No, not all members of the LGBTQIA people are in the city, or even gravitate towards the big cities.
This is according to “Where We Call Home: LGBT People in Rural America“ , a study from the Movement Advancement Project (MAP) that – while focusing on members of the LGBTQIA community in the US – still deal with a long-held assumption that the rainbow can almost always just be found in big cities.
“The most important goal was to work against the stereotype that LGBTQIA people only live in the cities or on the coast and to shine a light on the millions of LGBT people living in rural (areas),” said Logan Casey, a policy researcher for the Movement Advancement Project. “They are a fundamental part of the fabric of rural communities across the country.”
In the US, between 2.9 million and 3.8 million LGBTQIA people live in rural areas, and this is up to 5% of the rural population and up to 20% of the LGBTQIA community’s population. For the most part, they chose that life for the same reasons other people do, including tight-knit communities with a shared sense of values that typically revolve around places like the church, schools or local businesses.
Same-sex parents also reportedly gravitate to life outside the cities. The report stated that “the highest rates of parenting by both same-sex couples and LGBTQIA individuals are in the most rural regions of the country.” It highlights to data from The Williams Institute at the UCLA School of Law that stated that 24 out of the 30 states in the US where same-sex couples are raising children are mostly rural in the Midwest, the South and the mountain regions of America.
Hard figures are hard to come by in the Philippines, where LGBTQIA-related data are still not (extensively) collected. But while Metro Manila, for instance, only has an overall population of 12.8 million (per the 2015 Census), the entire country already has over 110 million people. Many of them – including LGBTQIA Filipinos – live outside urban areas, including LGBTQIA people who are also members of indigenous tribes, those belonging to informal workforce, youth sector, people living with HIV, Muslim LGBTQIA people, et cetera.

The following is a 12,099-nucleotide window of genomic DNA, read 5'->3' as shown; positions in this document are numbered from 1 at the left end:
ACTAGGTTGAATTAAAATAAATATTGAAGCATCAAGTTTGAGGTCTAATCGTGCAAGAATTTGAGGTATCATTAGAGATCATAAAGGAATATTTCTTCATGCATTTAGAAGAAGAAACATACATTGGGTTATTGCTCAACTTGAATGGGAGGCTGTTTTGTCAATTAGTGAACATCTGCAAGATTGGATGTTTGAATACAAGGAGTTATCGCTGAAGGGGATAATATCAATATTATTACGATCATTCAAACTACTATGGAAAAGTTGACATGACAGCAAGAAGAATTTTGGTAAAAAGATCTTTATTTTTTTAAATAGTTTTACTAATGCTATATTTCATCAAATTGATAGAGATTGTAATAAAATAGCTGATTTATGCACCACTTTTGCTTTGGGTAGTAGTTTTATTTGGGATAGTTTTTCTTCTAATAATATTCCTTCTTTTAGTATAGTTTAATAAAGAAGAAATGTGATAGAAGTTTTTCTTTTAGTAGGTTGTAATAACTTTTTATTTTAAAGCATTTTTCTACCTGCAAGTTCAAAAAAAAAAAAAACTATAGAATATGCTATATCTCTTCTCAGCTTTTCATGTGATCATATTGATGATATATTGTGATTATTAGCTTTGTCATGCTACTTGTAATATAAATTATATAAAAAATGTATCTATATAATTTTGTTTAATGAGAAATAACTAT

The challenges faced by those who opt to live in rural areas (including limited access to health care, housing shortages and job loss) are made more difficult by the SOGIE of LGBTQIA dwellers. For instance, there are fewer protections for LGBTQIA people in rural areas.
MAP stressed that it’s incredibly important to improve life for all rural dwellers, such as by creating better access to health care, employment and the Internet, as well as by protecting the most vulnerable by passing “LGBTQIA-inclusive nondiscrimination protections.
“When you don’t have those non-discrimination protections, it disproportionately impacts LGBT people in rural areas,” Casey said. “LGBT people… shouldn’t have to choose between these basic rights and protections and where they call home.”